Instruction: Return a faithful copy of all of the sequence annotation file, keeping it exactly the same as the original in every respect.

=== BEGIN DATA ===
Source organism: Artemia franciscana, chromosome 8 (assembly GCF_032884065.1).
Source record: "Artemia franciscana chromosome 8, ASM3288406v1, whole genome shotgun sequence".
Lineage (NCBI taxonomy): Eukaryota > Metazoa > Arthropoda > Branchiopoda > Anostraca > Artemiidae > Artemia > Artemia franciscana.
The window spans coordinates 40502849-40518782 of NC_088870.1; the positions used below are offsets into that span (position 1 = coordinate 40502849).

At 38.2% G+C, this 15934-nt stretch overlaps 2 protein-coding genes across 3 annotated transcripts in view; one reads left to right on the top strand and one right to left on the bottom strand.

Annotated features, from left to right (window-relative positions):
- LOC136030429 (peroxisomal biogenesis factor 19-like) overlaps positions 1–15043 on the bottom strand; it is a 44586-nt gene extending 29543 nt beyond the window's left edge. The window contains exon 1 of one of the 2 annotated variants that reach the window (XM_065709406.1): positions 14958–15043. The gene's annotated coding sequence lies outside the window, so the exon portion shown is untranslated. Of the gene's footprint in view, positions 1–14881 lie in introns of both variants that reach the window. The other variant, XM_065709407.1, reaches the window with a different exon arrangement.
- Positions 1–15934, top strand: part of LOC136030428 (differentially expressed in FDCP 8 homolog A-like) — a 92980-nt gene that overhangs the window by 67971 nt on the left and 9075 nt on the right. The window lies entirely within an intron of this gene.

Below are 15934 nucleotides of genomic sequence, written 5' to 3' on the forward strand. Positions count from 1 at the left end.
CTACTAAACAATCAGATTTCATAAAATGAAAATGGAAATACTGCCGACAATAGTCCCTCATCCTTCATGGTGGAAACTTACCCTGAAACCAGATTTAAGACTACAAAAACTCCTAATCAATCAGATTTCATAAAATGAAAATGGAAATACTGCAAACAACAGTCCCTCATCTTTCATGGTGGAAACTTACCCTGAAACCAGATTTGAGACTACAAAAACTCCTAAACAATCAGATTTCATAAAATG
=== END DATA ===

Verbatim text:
Source organism: Artemia franciscana, chromosome 8 (assembly GCF_032884065.1).
Source record: "Artemia franciscana chromosome 8, ASM3288406v1, whole genome shotgun sequence".
Lineage (NCBI taxonomy): Eukaryota > Metazoa > Arthropoda > Branchiopoda > Anostraca > Artemiidae > Artemia > Artemia franciscana.
The window spans coordinates 40502849-40518782 of NC_088870.1; the positions used below are offsets into that span (position 1 = coordinate 40502849).

At 38.2% G+C, this 15934-nt stretch overlaps 2 protein-coding genes across 3 annotated transcripts in view; one reads left to right on the top strand and one right to left on the bottom strand.

Annotated features, from left to right (window-relative positions):
- LOC136030429 (peroxisomal biogenesis factor 19-like) overlaps positions 1–15043 on the bottom strand; it is a 44586-nt gene extending 29543 nt beyond the window's left edge. The window contains exon 1 of one of the 2 annotated variants that reach the window (XM_065709406.1): positions 14958–15043. The gene's annotated coding sequence lies outside the window, so the exon portion shown is untranslated. Of the gene's footprint in view, positions 1–14881 lie in introns of both variants that reach the window. The other variant, XM_065709407.1, reaches the window with a different exon arrangement.
- Positions 1–15934, top strand: part of LOC136030428 (differentially expressed in FDCP 8 homolog A-like) — a 92980-nt gene that overhangs the window by 67971 nt on the left and 9075 nt on the right. The window lies entirely within an intron of this gene.

Below are 15934 nucleotides of genomic sequence, written 5' to 3' on the forward strand. Positions count from 1 at the left end.
CTACTAAACAATCAGATTTCATAAAATGAAAATGGAAATACTGCCGACAATAGTCCCTCATCCTTCATGGTGGAAACTTACCCTGAAACCAGATTTAAGACTACAAAAACTCCTAATCAATCAGATTTCATAAAATGAAAATGGAAATACTGCAAACAACAGTCCCTCATCTTTCATGGTGGAAACTTACCCTGAAACCAGATTTGAGACTACAAAAACTCCTAAACAATCAGATTTCATAAAATG